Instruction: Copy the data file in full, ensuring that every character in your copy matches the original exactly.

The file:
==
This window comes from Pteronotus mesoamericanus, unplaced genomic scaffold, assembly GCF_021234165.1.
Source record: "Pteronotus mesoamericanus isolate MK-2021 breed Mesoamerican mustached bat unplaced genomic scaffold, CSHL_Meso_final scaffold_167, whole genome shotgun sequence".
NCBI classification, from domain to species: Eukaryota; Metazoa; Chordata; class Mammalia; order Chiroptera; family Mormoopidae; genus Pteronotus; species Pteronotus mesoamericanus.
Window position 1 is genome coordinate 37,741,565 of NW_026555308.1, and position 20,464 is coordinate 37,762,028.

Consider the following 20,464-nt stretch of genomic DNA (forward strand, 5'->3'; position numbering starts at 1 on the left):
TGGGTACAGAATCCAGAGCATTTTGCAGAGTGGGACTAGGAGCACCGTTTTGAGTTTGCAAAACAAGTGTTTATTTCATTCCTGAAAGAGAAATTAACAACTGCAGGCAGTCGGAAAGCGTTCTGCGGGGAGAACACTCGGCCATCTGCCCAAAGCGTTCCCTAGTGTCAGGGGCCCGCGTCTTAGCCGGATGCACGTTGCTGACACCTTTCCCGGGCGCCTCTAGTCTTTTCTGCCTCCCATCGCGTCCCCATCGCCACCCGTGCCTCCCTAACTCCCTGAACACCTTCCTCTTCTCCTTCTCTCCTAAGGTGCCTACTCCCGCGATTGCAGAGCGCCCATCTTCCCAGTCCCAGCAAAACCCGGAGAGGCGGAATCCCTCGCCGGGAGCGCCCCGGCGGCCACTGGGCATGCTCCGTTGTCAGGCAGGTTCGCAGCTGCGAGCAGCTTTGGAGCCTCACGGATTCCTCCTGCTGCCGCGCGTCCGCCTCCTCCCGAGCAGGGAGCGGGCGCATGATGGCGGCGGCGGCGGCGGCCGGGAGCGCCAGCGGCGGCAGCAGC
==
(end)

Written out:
This window comes from Pteronotus mesoamericanus, unplaced genomic scaffold, assembly GCF_021234165.1.
Source record: "Pteronotus mesoamericanus isolate MK-2021 breed Mesoamerican mustached bat unplaced genomic scaffold, CSHL_Meso_final scaffold_167, whole genome shotgun sequence".
NCBI classification, from domain to species: Eukaryota; Metazoa; Chordata; class Mammalia; order Chiroptera; family Mormoopidae; genus Pteronotus; species Pteronotus mesoamericanus.
Window position 1 is genome coordinate 37,741,565 of NW_026555308.1, and position 20,464 is coordinate 37,762,028.

Consider the following 20,464-nt stretch of genomic DNA (forward strand, 5'->3'; position numbering starts at 1 on the left):
TGGGTACAGAATCCAGAGCATTTTGCAGAGTGGGACTAGGAGCACCGTTTTGAGTTTGCAAAACAAGTGTTTATTTCATTCCTGAAAGAGAAATTAACAACTGCAGGCAGTCGGAAAGCGTTCTGCGGGGAGAACACTCGGCCATCTGCCCAAAGCGTTCCCTAGTGTCAGGGGCCCGCGTCTTAGCCGGATGCACGTTGCTGACACCTTTCCCGGGCGCCTCTAGTCTTTTCTGCCTCCCATCGCGTCCCCATCGCCACCCGTGCCTCCCTAACTCCCTGAACACCTTCCTCTTCTCCTTCTCTCCTAAGGTGCCTACTCCCGCGATTGCAGAGCGCCCATCTTCCCAGTCCCAGCAAAACCCGGAGAGGCGGAATCCCTCGCCGGGAGCGCCCCGGCGGCCACTGGGCATGCTCCGTTGTCAGGCAGGTTCGCAGCTGCGAGCAGCTTTGGAGCCTCACGGATTCCTCCTGCTGCCGCGCGTCCGCCTCCTCCCGAGCAGGGAGCGGGCGCATGATGGCGGCGGCGGCGGCGGCCGGGAGCGCCAGCGGCGGCAGCAGC